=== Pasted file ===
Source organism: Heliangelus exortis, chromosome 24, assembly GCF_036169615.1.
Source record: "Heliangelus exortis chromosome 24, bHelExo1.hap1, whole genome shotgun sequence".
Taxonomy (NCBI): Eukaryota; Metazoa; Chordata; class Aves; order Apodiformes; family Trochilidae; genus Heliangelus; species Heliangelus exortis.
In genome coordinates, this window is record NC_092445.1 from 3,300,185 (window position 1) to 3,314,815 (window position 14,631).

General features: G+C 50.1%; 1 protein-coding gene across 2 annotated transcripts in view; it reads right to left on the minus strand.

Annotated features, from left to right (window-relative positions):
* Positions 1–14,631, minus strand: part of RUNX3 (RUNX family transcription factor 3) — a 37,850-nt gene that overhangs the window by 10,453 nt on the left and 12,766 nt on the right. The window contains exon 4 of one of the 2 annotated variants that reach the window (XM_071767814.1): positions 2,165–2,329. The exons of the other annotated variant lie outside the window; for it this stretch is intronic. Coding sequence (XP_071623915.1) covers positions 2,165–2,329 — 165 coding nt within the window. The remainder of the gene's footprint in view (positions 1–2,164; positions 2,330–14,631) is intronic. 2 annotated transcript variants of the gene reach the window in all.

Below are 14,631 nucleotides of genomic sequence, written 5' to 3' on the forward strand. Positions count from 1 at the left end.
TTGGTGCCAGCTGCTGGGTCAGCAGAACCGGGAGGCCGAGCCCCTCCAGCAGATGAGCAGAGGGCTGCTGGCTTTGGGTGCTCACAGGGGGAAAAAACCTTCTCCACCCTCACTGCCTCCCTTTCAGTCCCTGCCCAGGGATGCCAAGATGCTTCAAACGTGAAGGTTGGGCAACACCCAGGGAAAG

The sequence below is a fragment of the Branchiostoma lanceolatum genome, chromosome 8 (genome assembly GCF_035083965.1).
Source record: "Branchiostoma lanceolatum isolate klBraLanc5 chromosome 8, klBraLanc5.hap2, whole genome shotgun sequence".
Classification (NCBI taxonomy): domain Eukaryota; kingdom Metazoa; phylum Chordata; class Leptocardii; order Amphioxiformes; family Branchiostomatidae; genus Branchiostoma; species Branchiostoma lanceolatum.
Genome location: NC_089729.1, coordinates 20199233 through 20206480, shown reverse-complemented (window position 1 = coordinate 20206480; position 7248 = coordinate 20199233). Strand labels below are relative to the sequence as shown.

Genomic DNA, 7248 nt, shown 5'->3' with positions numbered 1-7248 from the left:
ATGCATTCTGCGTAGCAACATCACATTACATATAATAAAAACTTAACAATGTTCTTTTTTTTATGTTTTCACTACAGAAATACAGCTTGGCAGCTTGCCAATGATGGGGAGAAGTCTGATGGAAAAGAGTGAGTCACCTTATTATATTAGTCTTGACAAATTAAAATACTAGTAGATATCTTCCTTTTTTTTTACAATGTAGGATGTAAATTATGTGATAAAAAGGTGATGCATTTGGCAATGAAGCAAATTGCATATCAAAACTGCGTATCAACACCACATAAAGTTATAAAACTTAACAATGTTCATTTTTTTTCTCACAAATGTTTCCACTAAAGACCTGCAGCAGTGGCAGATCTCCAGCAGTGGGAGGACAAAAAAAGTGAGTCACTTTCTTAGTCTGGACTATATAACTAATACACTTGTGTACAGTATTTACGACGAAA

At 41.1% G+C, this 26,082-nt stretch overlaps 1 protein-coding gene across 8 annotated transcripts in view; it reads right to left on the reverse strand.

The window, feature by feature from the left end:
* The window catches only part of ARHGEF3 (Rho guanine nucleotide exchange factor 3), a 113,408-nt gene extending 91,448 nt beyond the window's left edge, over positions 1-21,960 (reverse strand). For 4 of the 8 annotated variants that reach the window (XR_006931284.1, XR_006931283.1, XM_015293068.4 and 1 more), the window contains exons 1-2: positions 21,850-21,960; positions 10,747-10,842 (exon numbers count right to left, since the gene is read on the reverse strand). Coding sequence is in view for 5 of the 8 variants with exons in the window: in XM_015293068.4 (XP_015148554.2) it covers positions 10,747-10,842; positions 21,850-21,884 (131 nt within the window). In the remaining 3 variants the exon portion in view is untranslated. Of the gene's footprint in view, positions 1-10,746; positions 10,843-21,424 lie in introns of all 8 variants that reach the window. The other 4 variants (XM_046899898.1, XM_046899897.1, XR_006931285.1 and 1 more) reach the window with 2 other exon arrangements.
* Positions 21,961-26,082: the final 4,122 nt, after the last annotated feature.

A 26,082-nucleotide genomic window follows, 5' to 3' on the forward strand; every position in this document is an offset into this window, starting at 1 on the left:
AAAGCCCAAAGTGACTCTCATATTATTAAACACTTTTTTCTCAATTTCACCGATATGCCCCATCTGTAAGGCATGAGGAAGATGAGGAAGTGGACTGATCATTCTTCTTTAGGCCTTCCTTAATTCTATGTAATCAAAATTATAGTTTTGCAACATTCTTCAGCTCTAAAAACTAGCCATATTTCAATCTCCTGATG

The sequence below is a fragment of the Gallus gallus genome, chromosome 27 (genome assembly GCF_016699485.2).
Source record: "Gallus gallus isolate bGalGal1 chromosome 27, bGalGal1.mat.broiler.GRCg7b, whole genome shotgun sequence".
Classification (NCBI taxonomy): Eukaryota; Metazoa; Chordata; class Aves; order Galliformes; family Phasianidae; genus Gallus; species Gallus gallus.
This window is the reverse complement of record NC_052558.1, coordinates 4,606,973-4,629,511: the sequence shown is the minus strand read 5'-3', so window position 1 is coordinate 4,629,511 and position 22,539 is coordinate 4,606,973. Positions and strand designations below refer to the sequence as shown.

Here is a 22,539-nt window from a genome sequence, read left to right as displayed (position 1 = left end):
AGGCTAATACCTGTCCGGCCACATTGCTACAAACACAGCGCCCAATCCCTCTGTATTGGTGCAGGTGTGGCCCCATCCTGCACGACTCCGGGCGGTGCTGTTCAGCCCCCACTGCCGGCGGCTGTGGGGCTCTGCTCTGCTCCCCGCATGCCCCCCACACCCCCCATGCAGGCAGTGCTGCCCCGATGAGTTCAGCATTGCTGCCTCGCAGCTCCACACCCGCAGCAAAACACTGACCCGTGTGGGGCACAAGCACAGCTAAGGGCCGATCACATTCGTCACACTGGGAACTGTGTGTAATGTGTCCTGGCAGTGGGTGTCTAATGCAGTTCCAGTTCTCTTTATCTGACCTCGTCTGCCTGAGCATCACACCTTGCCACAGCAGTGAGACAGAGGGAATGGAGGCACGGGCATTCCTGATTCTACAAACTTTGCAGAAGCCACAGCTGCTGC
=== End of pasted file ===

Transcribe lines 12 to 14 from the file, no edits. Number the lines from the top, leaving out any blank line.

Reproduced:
Classification (NCBI taxonomy): domain Eukaryota; kingdom Metazoa; phylum Chordata; class Leptocardii; order Amphioxiformes; family Branchiostomatidae; genus Branchiostoma; species Branchiostoma lanceolatum.
Genome location: NC_089729.1, coordinates 20199233 through 20206480, shown reverse-complemented (window position 1 = coordinate 20206480; position 7248 = coordinate 20199233). Strand labels below are relative to the sequence as shown.

Genomic DNA, 7248 nt, shown 5'->3' with positions numbered 1-7248 from the left: